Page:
The Logic of Biological Inspired Robotics

Martin Hülse, Mark Lee

Research output: Chapter in Book/Report/Conference proceedingConference Proceeding (Non-Journal item)

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Biologically inspired robotics is a well known approach for the design of autonomous intelligent robot systems. Very often it is assumed that biologically inspired models successfully implemented on robots offer new scientific knowledge for biology too. In other words, robots experiments serving as a replacement for the biological system under investigation are assumed to provide new scientific knowledge for biology. This article is a critical investigation of this assumption. We begin by clarifying what we mean by 'new scientific knowledge.' Following Karl Popper's work the The Logic of Scientific Discovery we conclude that in general robotic experiments serving as replacement for biological systems can never directly deliver any new scientific knowledge for biology. We further argue that there is no formal guideline which defines the level of 'biological plausibility' for biologically inspired robot implementations. Therefore, there is no reason to prefer some kind of robotic setup before others. Any claimed relevance for biology, however, is only justified if results from robotic experiments are translated back into new models and hypotheses amenable to experimental tests within the domain of biology. This translation 'back' into biology is very often missing and we will discuss popular robotics frameworks in the context of Brain Research, Cognitive Science and Developmental Robotics in order to highlight this issue. Nonetheless, such frameworks are valuable and important, like pure mathematics, because they might lead to new formalisms and methods which in future might be essential for gaining new scientific knowledge if applied in biology. No one can tell, if and which of the current robotics frameworks will provide these new scientific tools. What we can already say–the main message of this article–is that robot systems serving as a replacement for biological systems won’t be sufficient for the test of biological models, i.e. gaining new scientific knowledge in biology.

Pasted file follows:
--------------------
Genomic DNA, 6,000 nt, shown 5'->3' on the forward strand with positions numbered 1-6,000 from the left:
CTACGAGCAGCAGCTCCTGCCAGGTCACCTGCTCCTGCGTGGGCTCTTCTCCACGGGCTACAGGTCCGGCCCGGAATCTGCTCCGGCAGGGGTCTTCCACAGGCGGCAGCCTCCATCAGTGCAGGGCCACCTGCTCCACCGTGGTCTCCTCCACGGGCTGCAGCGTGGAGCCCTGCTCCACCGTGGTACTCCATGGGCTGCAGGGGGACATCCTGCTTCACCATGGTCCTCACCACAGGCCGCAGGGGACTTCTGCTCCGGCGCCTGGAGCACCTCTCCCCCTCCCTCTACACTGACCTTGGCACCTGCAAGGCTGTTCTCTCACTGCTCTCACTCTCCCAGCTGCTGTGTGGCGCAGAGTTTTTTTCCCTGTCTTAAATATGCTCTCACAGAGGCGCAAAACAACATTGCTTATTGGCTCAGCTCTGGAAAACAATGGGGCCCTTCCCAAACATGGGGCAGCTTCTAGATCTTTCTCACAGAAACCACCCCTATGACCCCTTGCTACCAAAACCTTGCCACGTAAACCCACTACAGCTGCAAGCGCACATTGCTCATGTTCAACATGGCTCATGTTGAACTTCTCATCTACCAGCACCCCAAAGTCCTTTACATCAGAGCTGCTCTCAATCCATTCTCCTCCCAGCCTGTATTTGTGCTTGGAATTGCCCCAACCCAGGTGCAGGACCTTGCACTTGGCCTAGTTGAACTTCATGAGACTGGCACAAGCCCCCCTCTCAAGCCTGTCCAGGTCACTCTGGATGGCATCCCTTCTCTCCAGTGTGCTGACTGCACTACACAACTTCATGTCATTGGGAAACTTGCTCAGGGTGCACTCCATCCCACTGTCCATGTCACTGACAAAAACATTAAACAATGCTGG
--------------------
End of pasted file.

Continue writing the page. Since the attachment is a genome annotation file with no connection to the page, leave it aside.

Original languageEnglish
Title of host publicationProceedings of the International Symposium on AI-Inspired Biology
EditorsJ. Chappell, S. Thorpe, N. Hawes, A. Sloman
Pages43 - 50
Number of pages8
Publication statusPublished - Apr 2010
EventInternational Symposium on AI-Inspired Biology - Leicester, United Kingdom of Great Britain and Northern Ireland
Duration: 29 Mar 201001 Apr 2010


ConferenceInternational Symposium on AI-Inspired Biology
Country/TerritoryUnited Kingdom of Great Britain and Northern Ireland
Period29 Mar 201001 Apr 2010


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